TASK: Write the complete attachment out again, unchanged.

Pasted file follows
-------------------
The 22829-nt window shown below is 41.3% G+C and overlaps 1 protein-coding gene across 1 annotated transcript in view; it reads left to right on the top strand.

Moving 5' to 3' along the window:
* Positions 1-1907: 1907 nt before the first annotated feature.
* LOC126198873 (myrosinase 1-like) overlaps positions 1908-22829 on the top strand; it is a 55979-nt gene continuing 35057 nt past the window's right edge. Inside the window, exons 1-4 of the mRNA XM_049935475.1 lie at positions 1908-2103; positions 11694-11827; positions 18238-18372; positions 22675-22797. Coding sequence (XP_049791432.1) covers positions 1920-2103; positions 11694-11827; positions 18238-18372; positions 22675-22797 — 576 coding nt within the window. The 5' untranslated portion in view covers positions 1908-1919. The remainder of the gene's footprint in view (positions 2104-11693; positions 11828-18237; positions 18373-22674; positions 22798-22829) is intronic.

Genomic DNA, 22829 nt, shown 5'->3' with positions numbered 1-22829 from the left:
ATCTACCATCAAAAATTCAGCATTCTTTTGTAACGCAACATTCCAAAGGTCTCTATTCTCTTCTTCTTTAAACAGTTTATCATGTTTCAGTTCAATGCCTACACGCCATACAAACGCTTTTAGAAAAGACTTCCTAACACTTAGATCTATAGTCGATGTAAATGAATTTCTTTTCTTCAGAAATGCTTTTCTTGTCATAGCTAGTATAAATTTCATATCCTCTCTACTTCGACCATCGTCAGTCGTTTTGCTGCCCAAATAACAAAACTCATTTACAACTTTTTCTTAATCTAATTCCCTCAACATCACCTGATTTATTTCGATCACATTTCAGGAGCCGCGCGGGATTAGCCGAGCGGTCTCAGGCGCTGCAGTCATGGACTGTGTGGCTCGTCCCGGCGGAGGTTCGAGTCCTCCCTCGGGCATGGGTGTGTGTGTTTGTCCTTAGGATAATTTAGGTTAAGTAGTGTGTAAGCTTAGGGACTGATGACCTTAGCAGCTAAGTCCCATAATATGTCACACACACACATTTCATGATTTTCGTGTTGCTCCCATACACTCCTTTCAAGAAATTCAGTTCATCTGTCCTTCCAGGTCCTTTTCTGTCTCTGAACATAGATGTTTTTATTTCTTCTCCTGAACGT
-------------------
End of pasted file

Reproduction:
The 22829-nt window shown below is 41.3% G+C and overlaps 1 protein-coding gene across 1 annotated transcript in view; it reads left to right on the top strand.

Moving 5' to 3' along the window:
* Positions 1-1907: 1907 nt before the first annotated feature.
* LOC126198873 (myrosinase 1-like) overlaps positions 1908-22829 on the top strand; it is a 55979-nt gene continuing 35057 nt past the window's right edge. Inside the window, exons 1-4 of the mRNA XM_049935475.1 lie at positions 1908-2103; positions 11694-11827; positions 18238-18372; positions 22675-22797. Coding sequence (XP_049791432.1) covers positions 1920-2103; positions 11694-11827; positions 18238-18372; positions 22675-22797 — 576 coding nt within the window. The 5' untranslated portion in view covers positions 1908-1919. The remainder of the gene's footprint in view (positions 2104-11693; positions 11828-18237; positions 18373-22674; positions 22798-22829) is intronic.

Genomic DNA, 22829 nt, shown 5'->3' with positions numbered 1-22829 from the left:
ATCTACCATCAAAAATTCAGCATTCTTTTGTAACGCAACATTCCAAAGGTCTCTATTCTCTTCTTCTTTAAACAGTTTATCATGTTTCAGTTCAATGCCTACACGCCATACAAACGCTTTTAGAAAAGACTTCCTAACACTTAGATCTATAGTCGATGTAAATGAATTTCTTTTCTTCAGAAATGCTTTTCTTGTCATAGCTAGTATAAATTTCATATCCTCTCTACTTCGACCATCGTCAGTCGTTTTGCTGCCCAAATAACAAAACTCATTTACAACTTTTTCTTAATCTAATTCCCTCAACATCACCTGATTTATTTCGATCACATTTCAGGAGCCGCGCGGGATTAGCCGAGCGGTCTCAGGCGCTGCAGTCATGGACTGTGTGGCTCGTCCCGGCGGAGGTTCGAGTCCTCCCTCGGGCATGGGTGTGTGTGTTTGTCCTTAGGATAATTTAGGTTAAGTAGTGTGTAAGCTTAGGGACTGATGACCTTAGCAGCTAAGTCCCATAATATGTCACACACACACATTTCATGATTTTCGTGTTGCTCCCATACACTCCTTTCAAGAAATTCAGTTCATCTGTCCTTCCAGGTCCTTTTCTGTCTCTGAACATAGATGTTTTTATTTCTTCTCCTGAACGT